And it is that wonderful relationship and to your point about business, I mean, this is something I talk about in the book and I’m absolutely passionate about, and from my point of view as a hermit, it’s really relevant but it obviously is to you too, which is that if you can cultivate that sort of online expertise, whether you’re a podcaster, you’re a blogger, you’re a video maker, you post on media, whatever content you choose to create on whatever platform. Not only can you do it from the comfort of your home office, which is amazing, but it does a lot of your biz dev for you and so it saves all that time that you might previously have had to spend pounding the pavement, going to networking events, you know physically being out there. So that’s why I think it’s all brilliant.
Alison: And that, of course, could also be said about the book. What was the relationship for you between the podcast and the book? Were they always one of a piece or did the book kind of come out of it. How did that work?
Morra: Well, I will say the book is very different actually because the book, to me, is a lot more physically getting out there. I mean I’ve been on the road, the book’s been out almost two months, and I’ve been on the road constantly and so it’s actually been anathema to everything that I’ve done…
Alison: That’s quite funny.
Morra: Marketing the book. So the book… it’s funny, I always have wanted to write a book because I’ve been a blogger for many, many years and I love to write but it was never my time. My husband wrote a book, my father passed away, I have three little kids, I mean, life… I have a business, you know, life gets in the way. And most of us are not going to get the kind of advance that will pay for us to take a year out of work and whatever and write a book. We’re sort of sneaking it into our free time, which was definitely my case. And then finally, one day, I thought this was, Christmas time, right around late 2015, I thought: I want to grow my business this year but I don’t want to fly anymore.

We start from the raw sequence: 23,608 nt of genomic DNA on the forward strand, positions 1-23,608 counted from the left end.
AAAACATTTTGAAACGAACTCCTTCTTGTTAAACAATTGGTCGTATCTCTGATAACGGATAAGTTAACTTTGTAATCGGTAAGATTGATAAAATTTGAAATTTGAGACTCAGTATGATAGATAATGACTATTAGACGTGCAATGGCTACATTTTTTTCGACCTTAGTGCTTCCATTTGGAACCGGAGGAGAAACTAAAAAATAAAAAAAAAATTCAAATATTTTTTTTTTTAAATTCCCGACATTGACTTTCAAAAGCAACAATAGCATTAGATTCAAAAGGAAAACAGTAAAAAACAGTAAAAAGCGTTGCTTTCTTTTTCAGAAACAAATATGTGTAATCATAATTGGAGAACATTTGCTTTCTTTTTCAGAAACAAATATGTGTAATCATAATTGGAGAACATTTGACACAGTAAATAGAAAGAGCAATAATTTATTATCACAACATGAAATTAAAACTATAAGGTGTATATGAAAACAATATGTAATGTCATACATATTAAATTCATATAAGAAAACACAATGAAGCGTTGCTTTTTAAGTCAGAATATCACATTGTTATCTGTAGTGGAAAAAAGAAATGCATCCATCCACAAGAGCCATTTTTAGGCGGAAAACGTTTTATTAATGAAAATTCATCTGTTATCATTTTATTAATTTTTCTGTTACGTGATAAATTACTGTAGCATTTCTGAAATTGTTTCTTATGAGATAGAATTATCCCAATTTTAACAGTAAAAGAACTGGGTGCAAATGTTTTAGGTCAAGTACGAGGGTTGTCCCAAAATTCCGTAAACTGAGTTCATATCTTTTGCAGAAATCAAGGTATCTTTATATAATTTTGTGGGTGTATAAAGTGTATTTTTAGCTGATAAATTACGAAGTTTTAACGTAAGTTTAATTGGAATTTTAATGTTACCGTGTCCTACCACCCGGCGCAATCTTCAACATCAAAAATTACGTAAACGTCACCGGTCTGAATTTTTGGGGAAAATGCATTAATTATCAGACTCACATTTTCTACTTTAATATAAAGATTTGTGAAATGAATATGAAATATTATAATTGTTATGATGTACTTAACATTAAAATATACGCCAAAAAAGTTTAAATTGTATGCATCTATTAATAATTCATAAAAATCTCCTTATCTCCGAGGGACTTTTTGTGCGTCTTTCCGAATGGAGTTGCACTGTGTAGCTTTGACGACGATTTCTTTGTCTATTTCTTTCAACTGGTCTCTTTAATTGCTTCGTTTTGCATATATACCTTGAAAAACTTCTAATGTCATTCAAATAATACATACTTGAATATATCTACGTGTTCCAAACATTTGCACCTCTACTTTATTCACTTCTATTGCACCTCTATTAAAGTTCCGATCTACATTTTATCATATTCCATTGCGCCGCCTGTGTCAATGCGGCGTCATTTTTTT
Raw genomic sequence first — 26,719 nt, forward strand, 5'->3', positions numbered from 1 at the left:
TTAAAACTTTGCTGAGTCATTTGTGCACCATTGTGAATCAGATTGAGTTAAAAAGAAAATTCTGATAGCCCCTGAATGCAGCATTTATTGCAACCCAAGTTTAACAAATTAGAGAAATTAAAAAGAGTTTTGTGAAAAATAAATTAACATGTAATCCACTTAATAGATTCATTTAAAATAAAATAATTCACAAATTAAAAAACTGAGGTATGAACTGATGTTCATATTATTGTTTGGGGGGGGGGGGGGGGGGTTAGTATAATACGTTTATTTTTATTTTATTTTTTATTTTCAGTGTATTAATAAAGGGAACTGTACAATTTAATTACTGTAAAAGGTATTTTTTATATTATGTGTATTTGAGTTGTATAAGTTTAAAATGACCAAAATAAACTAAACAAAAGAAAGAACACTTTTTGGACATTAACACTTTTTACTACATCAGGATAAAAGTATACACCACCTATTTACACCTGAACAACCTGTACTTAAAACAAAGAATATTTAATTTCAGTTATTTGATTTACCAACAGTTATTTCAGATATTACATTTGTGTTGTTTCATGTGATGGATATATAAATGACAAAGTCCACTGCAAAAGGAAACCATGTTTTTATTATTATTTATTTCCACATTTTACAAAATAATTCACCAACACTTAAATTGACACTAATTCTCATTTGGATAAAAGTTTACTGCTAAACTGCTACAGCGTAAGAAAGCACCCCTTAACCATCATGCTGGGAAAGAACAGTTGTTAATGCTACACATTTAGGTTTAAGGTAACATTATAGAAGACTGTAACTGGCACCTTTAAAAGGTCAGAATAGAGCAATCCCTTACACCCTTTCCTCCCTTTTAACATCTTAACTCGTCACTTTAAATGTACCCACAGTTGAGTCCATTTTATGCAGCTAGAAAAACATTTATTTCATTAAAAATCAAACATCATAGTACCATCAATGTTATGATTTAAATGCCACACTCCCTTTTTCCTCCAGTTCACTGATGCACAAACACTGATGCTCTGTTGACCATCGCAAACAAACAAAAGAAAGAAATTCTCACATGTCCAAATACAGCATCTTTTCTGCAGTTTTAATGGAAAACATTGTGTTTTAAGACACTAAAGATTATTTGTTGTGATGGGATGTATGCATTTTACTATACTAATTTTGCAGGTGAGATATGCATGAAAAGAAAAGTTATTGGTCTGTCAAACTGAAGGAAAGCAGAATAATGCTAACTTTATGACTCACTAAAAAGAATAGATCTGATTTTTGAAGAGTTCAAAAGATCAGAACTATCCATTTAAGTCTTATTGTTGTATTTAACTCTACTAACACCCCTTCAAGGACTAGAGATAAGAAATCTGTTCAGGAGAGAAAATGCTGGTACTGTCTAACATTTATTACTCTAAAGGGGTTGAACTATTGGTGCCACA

I’m a consultant and I run a small business so I often have to fly to see my clients because they’re all over the world. And I thought, I don’t want to do that anymore, I don’t want to go speak at conferences, how can I grow my business and not fly 100,000 miles this year? And I am part of an amazing online community, again my total hack for life, my friends call it the power bitch network, but it’s really an amazing community of women. And we were saying our New Year’s resolutions, our sort of New Year’s goals for our work and our life, and I said here’s what I want to do. I want to grow my business development, I want to grow my business, I want to fly less, I want to travel less, I want to go and do less networking.